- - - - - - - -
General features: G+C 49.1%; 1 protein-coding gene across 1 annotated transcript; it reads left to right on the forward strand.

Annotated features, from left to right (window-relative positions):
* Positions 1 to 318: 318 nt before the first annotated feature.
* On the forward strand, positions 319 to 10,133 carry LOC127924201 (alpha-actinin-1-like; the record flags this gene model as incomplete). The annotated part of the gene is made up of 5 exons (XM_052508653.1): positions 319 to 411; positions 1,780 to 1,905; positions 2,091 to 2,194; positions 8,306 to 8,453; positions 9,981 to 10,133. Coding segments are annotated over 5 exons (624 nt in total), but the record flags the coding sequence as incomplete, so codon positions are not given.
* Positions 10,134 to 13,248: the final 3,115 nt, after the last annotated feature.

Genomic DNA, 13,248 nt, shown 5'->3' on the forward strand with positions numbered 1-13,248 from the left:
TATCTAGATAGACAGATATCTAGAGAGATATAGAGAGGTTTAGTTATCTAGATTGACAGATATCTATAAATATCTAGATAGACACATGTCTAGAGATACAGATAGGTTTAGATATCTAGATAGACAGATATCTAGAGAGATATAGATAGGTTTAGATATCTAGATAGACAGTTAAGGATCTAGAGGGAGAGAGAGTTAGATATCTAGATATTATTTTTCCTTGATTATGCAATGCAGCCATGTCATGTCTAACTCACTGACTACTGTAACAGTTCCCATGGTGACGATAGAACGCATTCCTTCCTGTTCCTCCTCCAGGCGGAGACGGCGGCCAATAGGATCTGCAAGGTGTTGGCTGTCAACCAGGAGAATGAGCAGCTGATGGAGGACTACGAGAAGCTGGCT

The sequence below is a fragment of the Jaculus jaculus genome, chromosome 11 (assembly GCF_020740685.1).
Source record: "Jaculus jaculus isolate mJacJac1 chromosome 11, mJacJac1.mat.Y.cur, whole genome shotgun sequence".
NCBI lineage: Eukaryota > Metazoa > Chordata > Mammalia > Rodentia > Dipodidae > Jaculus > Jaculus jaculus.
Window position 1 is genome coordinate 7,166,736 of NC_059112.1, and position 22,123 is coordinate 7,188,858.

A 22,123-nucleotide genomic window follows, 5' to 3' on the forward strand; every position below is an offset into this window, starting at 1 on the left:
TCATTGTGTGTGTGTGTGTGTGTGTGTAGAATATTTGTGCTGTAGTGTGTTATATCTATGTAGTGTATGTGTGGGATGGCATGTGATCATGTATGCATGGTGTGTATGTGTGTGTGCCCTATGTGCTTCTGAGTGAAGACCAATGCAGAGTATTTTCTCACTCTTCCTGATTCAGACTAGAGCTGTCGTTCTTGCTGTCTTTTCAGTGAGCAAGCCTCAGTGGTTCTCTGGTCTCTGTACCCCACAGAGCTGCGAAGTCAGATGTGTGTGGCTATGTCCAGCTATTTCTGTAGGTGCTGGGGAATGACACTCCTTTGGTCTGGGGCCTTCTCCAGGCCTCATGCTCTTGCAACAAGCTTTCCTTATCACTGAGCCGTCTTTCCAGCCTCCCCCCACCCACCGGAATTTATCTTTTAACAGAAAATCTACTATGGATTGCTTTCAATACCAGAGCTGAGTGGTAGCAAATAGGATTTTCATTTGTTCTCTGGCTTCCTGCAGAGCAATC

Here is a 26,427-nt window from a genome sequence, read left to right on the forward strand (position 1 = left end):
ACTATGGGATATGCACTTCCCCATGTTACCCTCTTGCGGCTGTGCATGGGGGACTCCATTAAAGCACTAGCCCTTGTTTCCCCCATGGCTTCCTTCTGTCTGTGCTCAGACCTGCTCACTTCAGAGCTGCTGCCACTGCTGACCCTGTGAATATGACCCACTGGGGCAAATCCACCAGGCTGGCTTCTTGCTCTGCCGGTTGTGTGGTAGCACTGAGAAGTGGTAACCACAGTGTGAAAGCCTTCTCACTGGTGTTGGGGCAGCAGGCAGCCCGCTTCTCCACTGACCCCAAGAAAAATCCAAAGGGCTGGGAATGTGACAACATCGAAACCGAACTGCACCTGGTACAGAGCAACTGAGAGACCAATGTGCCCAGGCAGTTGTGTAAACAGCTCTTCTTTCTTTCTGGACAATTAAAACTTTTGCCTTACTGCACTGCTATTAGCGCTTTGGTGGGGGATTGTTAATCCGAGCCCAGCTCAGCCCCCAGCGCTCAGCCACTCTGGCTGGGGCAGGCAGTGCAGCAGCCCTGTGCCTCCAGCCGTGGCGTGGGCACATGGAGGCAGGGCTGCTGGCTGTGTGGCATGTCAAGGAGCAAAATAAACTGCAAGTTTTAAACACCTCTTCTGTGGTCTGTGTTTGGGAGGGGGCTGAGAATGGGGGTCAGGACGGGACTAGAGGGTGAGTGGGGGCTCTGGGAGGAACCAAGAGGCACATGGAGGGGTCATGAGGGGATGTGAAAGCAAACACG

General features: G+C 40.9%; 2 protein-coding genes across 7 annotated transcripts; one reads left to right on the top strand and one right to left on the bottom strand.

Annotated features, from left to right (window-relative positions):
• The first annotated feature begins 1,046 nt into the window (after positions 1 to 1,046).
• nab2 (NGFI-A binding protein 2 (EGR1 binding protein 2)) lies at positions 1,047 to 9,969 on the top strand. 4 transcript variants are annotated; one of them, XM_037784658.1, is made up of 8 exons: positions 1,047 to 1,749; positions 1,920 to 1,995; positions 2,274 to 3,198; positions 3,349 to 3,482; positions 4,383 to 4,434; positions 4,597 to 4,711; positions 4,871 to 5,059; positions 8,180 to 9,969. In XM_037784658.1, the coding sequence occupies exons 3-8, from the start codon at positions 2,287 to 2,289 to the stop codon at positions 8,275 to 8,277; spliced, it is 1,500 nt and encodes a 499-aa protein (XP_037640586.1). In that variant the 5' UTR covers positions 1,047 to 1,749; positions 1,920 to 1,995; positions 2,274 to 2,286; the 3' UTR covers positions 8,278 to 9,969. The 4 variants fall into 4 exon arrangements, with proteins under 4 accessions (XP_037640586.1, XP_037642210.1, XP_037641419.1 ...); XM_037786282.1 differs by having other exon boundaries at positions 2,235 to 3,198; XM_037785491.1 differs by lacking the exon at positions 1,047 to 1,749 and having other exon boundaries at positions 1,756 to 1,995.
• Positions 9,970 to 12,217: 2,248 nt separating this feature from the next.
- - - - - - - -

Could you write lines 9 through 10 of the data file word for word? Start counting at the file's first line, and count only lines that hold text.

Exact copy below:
Source record: "Jaculus jaculus isolate mJacJac1 chromosome 11, mJacJac1.mat.Y.cur, whole genome shotgun sequence".
NCBI lineage: Eukaryota > Metazoa > Chordata > Mammalia > Rodentia > Dipodidae > Jaculus > Jaculus jaculus.